[swift-dev] Pathway to becoming an effective contributor
swift at hpwooten.com
Tue Jul 11 16:08:28 CDT 2017
Here are a summary of what we've discussed and my proposal for a next step:
## Compiler tips
- The LLVM infrastructure docs are valid for Swift as well, and this
includes LIT testing. Reading over those will help with understanding
the Swift codebase.
- You can invoke lit directly for rapid testing during development.
- If you don't see a starter bug in an area of the compiler that
interests you, email this mailing list to ask if there are any unfiled
- ./docs/DebuggingTheCompiler.rst contains debugging information
- Release builds of the compiler will build the standard library more
quickly, which can help reduce development time.
Right now, there are at least three places that have information about
contributing to Swift. The largest of these is
https://swift.org/contributing/ , which discusses contributions to the
project overall, and not compiler specifics (which is probably the
right call). We also have the near-empty CONTRIBUTING.md and a small
section at the end of the readme.
### Action Item
I propose that we consolidate the above tips and links for swift
compiler resources (like the previously mentioned testing guide) into
CONTRIBUTING.md and link to that from the README. This will serve as
the definitive guide for new contributors to get up to speed. Does
that sound reasonable? (And if so, should this be a jira ticket?)
On Thu, Jun 22, 2017 at 8:45 PM, Halen Wooten <swift at hpwooten.com> wrote:
> This thread is a wonderful collection of information. I'm going to be
> away from my computer for a few days, but I'm going to review all of
> this and make a list of next action steps that we can take.
> Thanks for all the insight!
> On Thu, Jun 22, 2017 at 12:57 PM, Michael Gottesman
> <mgottesman at apple.com> wrote:
>>> On Jun 20, 2017, at 12:37 PM, Halen Wooten via swift-dev <swift-dev at swift.org> wrote:
>>> I would like to start a discussion about getting started with the
>>> Swift Compiler. The end goal is to see if there are ways we can help
>>> newcomers to the compiler get started and more quickly grow into a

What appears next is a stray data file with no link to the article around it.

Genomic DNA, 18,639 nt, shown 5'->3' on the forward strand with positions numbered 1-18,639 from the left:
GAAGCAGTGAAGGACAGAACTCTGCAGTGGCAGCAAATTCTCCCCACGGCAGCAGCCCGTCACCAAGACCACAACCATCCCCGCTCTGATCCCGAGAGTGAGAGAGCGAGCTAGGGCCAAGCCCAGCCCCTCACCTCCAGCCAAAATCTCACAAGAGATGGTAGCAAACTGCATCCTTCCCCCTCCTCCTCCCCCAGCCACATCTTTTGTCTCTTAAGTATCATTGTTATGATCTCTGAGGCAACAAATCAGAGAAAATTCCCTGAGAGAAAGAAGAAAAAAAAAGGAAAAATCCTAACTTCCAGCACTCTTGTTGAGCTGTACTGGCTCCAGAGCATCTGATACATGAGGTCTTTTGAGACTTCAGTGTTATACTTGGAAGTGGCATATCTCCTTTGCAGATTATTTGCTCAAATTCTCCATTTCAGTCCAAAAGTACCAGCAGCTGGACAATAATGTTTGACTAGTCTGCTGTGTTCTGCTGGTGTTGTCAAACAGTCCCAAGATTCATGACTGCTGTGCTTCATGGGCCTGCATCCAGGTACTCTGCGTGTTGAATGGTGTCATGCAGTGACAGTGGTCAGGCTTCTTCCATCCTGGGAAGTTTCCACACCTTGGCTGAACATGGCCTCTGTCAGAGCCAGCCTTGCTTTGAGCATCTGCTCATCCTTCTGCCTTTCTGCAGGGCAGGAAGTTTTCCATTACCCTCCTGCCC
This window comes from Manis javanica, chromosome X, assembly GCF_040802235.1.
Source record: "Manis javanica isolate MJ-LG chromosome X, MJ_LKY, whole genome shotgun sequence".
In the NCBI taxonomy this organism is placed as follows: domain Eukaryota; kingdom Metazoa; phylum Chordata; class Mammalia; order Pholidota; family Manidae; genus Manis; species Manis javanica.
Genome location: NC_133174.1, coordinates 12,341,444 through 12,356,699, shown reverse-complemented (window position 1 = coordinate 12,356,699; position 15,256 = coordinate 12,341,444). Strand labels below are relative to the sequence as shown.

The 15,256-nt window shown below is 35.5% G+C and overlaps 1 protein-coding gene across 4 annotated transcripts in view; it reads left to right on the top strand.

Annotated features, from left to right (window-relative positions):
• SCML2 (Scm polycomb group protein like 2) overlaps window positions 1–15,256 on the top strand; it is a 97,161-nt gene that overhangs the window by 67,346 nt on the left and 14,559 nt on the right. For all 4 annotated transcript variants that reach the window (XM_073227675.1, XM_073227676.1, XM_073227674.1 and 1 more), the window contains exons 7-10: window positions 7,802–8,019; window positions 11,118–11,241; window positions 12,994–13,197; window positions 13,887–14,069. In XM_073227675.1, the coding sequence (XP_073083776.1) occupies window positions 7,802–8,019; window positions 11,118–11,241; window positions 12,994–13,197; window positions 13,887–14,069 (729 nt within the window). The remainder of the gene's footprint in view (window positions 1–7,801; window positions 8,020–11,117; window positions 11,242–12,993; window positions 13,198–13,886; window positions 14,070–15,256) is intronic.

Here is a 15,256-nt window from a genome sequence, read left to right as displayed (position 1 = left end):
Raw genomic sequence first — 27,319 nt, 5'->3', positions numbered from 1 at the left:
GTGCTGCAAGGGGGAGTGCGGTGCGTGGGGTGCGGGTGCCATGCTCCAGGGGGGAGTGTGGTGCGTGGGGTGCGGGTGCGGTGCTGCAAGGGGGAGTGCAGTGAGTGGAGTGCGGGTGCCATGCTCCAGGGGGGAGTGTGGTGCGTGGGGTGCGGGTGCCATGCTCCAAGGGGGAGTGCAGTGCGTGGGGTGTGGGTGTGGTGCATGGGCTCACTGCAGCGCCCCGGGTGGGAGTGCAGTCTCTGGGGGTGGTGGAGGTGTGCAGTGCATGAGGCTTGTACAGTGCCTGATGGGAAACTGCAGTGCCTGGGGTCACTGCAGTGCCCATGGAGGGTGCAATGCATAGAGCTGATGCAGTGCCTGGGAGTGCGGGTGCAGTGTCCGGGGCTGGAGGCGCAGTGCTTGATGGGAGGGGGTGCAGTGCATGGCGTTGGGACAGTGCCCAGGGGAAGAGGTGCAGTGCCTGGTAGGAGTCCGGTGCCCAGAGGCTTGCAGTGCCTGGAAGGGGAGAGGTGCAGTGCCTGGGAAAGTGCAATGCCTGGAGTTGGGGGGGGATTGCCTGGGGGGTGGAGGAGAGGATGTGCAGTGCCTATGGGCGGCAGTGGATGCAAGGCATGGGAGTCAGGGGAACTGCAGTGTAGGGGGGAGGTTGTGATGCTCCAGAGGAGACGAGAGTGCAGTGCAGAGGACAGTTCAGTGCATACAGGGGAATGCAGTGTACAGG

>>> more effective contributor. The motivation is that I've had a
>>> surprising amount of trouble with my starter bug. Swift is amazing and
>>> I would love to contribute more regularly, but I also don't want to
>>> burden the core team.
>>> I know that documentation on a huge project like this is a
>>> non-starter, but I wonder if we could have better information on the
>>> contribution process, which likely wouldn't change frequently. For
>>> example, I learned through a conference talk that Swift uses LLVM's
>>> lit testing. I couldn't find that in any of Swift's documentation. The
>>> docs explain how to run tests, but not how to write them. I would be
>>> happy to help out with documentation if we can decide on changes that
>>> would be useful.
>>> Also, after I'm able to get my starter bug merged, I have no idea
>>> where to go from there. I don't want to take another starter bug and
>>> deprive someone else of the opportunity to contribute (although maybe
>>> that's an unnecessary restriction I'm placing on myself), but I'm also
>>> not in a place where I could take on something much larger.
>> I would like to echo what Adrian/Greg have said. There is always more work to be done, so I wouldn't worry about this. But I just wanted to add, if there is an area of the compiler that interests you and there are not open starter bugs in that area, it may just be because no one has taken the time to file one. In such a case, I would just send an email to this list and ask what other things need to be fixed in this area of the compiler. We will be more than happy to guide you [that is how open source /should/ work, after all = )].
>>> The learning curve for a compiler is always going to be high, but does
>>> anyone have ideas on how we could assist newcomers with their first
>>> starter bug and then transitioning into something larger?
>>> swift-dev mailing list
>>> swift-dev at swift.org
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